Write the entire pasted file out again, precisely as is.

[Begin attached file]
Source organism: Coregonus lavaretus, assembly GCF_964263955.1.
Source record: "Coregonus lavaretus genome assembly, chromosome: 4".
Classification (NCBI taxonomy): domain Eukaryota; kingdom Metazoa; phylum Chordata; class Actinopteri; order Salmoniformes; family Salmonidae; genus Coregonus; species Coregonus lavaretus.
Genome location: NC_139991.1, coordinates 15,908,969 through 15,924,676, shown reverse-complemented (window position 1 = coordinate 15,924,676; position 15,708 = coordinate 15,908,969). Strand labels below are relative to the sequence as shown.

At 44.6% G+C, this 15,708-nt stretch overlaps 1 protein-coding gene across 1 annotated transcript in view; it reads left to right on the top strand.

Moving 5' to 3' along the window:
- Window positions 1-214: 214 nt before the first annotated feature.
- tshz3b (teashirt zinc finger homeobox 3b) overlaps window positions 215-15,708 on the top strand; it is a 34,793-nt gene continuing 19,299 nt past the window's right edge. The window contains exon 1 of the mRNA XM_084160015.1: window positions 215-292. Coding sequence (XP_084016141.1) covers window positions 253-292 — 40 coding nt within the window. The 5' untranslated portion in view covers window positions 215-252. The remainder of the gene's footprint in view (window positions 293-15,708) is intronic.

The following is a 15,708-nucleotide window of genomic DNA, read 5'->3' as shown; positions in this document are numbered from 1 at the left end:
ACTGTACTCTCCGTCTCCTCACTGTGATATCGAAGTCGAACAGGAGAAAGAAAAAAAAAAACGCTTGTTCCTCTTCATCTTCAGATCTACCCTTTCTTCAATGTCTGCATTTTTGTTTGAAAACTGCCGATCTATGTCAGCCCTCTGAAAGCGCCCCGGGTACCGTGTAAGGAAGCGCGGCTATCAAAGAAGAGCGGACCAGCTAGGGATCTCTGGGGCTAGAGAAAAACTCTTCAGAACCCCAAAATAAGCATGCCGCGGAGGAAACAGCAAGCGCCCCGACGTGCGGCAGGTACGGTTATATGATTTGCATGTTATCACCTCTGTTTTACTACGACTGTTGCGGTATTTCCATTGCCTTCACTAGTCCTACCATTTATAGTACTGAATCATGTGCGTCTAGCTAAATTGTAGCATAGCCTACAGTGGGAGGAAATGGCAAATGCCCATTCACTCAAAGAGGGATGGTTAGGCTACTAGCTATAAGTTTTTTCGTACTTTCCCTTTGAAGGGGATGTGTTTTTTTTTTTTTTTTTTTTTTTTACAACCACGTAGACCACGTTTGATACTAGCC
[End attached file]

Source organism: Coregonus lavaretus, assembly GCF_964263955.1.
Source record: "Coregonus lavaretus genome assembly, chromosome: 4".
Classification (NCBI taxonomy): domain Eukaryota; kingdom Metazoa; phylum Chordata; class Actinopteri; order Salmoniformes; family Salmonidae; genus Coregonus; species Coregonus lavaretus.
Genome location: NC_139991.1, coordinates 15,908,969 through 15,924,676, shown reverse-complemented (window position 1 = coordinate 15,924,676; position 15,708 = coordinate 15,908,969). Strand labels below are relative to the sequence as shown.

At 44.6% G+C, this 15,708-nt stretch overlaps 1 protein-coding gene across 1 annotated transcript in view; it reads left to right on the top strand.

Moving 5' to 3' along the window:
- Window positions 1-214: 214 nt before the first annotated feature.
- tshz3b (teashirt zinc finger homeobox 3b) overlaps window positions 215-15,708 on the top strand; it is a 34,793-nt gene continuing 19,299 nt past the window's right edge. The window contains exon 1 of the mRNA XM_084160015.1: window positions 215-292. Coding sequence (XP_084016141.1) covers window positions 253-292 — 40 coding nt within the window. The 5' untranslated portion in view covers window positions 215-252. The remainder of the gene's footprint in view (window positions 293-15,708) is intronic.

The following is a 15,708-nucleotide window of genomic DNA, read 5'->3' as shown; positions in this document are numbered from 1 at the left end:
ACTGTACTCTCCGTCTCCTCACTGTGATATCGAAGTCGAACAGGAGAAAGAAAAAAAAAAACGCTTGTTCCTCTTCATCTTCAGATCTACCCTTTCTTCAATGTCTGCATTTTTGTTTGAAAACTGCCGATCTATGTCAGCCCTCTGAAAGCGCCCCGGGTACCGTGTAAGGAAGCGCGGCTATCAAAGAAGAGCGGACCAGCTAGGGATCTCTGGGGCTAGAGAAAAACTCTTCAGAACCCCAAAATAAGCATGCCGCGGAGGAAACAGCAAGCGCCCCGACGTGCGGCAGGTACGGTTATATGATTTGCATGTTATCACCTCTGTTTTACTACGACTGTTGCGGTATTTCCATTGCCTTCACTAGTCCTACCATTTATAGTACTGAATCATGTGCGTCTAGCTAAATTGTAGCATAGCCTACAGTGGGAGGAAATGGCAAATGCCCATTCACTCAAAGAGGGATGGTTAGGCTACTAGCTATAAGTTTTTTCGTACTTTCCCTTTGAAGGGGATGTGTTTTTTTTTTTTTTTTTTTTTTTTACAACCACGTAGACCACGTTTGATACTAGCC